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Tufty Junior Carpet, design Laureline Galliot, Nodus.

| Designbest editorial staff

T

ufting has an exotic and mysterious sound because, as the mind looks for its meaning, tufting (what’s more, by hand!) remains an obscure technique confined to improbable associations. Thus, in search of its meaning, we ran into an ancient world of wool and yarn handiwork. 

  • What it is  Tufty Junior is a handmade carpet for Nodus, a new and smaller version of the Tufty carpet.
  • What makes it special  As with any handmade carpet, Tufty Junior is a unique piece that, each time it is produced, is as different and original as the hands which made it. Its innovation consists in the creative approach of its designer who reinterpreted ancient patterns of oriental carpets (central medallions, pendants, background, main border, edge and exterior) by using digital touchscreen technology to create its design.
  • How it is made  Tufty is a woolen and viscose carpet that is 10mm tall and made using handmade tufting—a widespread technique in India (where the carpet comes from) in which the artisan either inserts, manually or using a mechanical tool, each strand on a custom-made support without knotting the yarn. Tufty Junior has a 190x260 cm extension and is available in other dimensions on request.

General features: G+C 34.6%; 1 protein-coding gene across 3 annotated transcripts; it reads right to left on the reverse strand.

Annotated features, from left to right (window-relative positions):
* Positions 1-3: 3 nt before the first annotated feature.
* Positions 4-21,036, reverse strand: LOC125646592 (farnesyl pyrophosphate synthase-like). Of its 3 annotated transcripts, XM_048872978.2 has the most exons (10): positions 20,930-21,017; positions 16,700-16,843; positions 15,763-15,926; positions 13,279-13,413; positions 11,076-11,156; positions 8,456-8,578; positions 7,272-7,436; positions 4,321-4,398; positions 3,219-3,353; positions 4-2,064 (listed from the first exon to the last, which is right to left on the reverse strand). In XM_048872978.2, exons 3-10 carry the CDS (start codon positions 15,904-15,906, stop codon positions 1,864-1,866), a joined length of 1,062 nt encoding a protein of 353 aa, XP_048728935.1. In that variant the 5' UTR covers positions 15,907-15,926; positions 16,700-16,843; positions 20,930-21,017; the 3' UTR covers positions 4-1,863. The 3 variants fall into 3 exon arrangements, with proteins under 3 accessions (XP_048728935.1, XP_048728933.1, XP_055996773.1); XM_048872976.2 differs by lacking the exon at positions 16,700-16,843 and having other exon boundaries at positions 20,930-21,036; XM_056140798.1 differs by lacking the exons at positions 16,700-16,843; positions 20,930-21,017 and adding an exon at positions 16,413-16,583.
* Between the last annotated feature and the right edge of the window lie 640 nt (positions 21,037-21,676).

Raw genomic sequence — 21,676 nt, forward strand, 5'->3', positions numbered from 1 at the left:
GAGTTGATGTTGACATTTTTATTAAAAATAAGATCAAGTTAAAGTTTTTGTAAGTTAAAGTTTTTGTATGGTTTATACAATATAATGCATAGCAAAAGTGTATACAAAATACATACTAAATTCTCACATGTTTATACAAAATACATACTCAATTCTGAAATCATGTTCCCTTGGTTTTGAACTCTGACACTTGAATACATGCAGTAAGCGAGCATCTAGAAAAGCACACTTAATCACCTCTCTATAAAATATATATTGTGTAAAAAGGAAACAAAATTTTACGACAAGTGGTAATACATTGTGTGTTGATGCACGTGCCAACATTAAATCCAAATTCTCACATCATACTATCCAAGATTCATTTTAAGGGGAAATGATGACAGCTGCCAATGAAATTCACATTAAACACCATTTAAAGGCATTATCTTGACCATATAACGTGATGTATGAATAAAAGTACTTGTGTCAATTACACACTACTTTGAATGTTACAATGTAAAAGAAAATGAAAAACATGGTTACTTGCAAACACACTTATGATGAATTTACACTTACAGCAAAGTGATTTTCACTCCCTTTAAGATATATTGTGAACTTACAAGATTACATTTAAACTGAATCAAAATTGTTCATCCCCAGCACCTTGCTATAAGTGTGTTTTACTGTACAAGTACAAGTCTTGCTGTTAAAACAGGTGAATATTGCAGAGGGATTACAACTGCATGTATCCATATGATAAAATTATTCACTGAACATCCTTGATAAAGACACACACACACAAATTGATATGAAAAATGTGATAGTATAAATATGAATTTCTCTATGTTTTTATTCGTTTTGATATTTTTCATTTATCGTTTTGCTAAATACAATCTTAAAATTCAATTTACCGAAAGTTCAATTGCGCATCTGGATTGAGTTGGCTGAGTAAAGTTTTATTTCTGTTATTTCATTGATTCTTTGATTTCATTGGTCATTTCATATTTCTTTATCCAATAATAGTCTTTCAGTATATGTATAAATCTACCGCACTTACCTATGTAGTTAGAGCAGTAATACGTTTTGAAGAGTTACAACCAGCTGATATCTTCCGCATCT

• Whose idea it is  Tufty Junior is a project by Laureline Galliot, the young French painter and designer whose Paris studio experiments with new solutions through the iPad’s touchscreen interface and the digital technologies of virtual modeling and 3D printing. Her work is a sign of the renewal of the relationship between industrial design and mass production. For Nodus, she has designed the carpets Tufty, Tufty Junior and Smoked Wood.
  • We chose it because…  Tufty is the surprising synthesis of a union that today still seems like a contradiction: a tactile creative impulse and digital technology. In her small digital screen paintings Laureline works using instinct and explores, distorts, disguises, dismembers and recreates a physical approach with her fingers, creating the base on which the patient and precise hands of others will materialize her idea.

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